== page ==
Mr. McGrath, from Orinda, seems to blame neighbors of his 632 McCorkle Ave. project for his problems, accusing these people of being anti-development. Neighbors, residents of St. Helena, respond that their voice is not being heard by the city, that Mr. McGrath’s project is more important to the city than these following concerns.
The City Council approved two new multi-family housing projects, adding 80 new residents, to McCorkle, a short two-block street. Most of the street is privately owned. Due to congestion issues already posed by an existing 10-unit apartment building, neighbors asked the city: What kind of liability would these owners have with so many new residents on the street? And is the city really just taking their private property? In spite of these concerns, the Planning Commission and the City Council would not discuss these issues.
As a dead-end street, McCorkle Avenue has no emergency ingress/egress or an emergency turn around without going onto private property. Both of these city requirements are not on McCorkle. Given that 40 of these 80 new residents are likely to be children playing in the street, neighbors asked about safety issues. In spite of these concerns, the Planning Commission and the City Council would not discuss these issues.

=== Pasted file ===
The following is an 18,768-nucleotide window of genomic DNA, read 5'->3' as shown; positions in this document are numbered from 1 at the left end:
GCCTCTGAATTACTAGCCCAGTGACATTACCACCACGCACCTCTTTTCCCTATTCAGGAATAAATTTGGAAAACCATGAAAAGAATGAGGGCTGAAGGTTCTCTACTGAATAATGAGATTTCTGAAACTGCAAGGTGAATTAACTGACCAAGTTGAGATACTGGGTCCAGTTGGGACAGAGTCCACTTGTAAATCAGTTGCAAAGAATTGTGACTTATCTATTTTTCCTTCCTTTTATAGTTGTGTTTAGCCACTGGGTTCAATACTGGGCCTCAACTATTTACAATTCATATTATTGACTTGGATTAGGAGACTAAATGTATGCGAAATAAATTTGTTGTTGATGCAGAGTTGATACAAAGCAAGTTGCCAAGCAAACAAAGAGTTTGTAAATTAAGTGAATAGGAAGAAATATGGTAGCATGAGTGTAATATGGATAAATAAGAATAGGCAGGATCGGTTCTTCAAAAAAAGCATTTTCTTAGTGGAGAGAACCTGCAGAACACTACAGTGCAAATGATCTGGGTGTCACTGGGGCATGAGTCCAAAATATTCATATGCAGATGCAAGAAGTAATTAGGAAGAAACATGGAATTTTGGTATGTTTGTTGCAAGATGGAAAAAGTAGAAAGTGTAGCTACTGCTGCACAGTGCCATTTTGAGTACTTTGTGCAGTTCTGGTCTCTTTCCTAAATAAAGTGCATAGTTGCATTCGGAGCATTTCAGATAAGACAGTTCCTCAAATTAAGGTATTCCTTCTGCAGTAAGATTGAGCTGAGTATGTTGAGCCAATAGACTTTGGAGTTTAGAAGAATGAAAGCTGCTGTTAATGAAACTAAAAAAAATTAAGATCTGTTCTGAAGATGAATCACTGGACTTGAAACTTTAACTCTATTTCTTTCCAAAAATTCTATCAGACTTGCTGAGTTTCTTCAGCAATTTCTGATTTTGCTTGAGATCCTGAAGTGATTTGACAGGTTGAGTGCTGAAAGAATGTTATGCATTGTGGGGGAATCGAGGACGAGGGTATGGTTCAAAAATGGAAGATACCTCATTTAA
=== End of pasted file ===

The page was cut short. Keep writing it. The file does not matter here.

Mr. McGrath is required by the San Francisco Bay Regional Water Quality Control Board to remediate contaminated soil on his site, re: chromium 6 (the Erin Brockovich toxin), lead, cadmium and zinc. The soil removal has not been completed; apparently further testing is required. On May 2, Mr. McGrath excavated part of his contaminated soil, leaving the disturbed toxic waste in large unprotected piles on site, exposed to rain and wind. Neighbors are concerned that these piles of hazardous waste could further contaminate portions of the site that were not previously tested. After six months of standing in the open, this contamination could potentially spread to neighboring properties. Again, in spite of these concerns, the Planning Commission and City Council would not discuss these issues.
Wouldn’t the residents of any street in St. Helena expect the city to listen to these sorts of issues? Apparently, the city favors Mr. McGrath’s development more than concerns of neighbors to this site.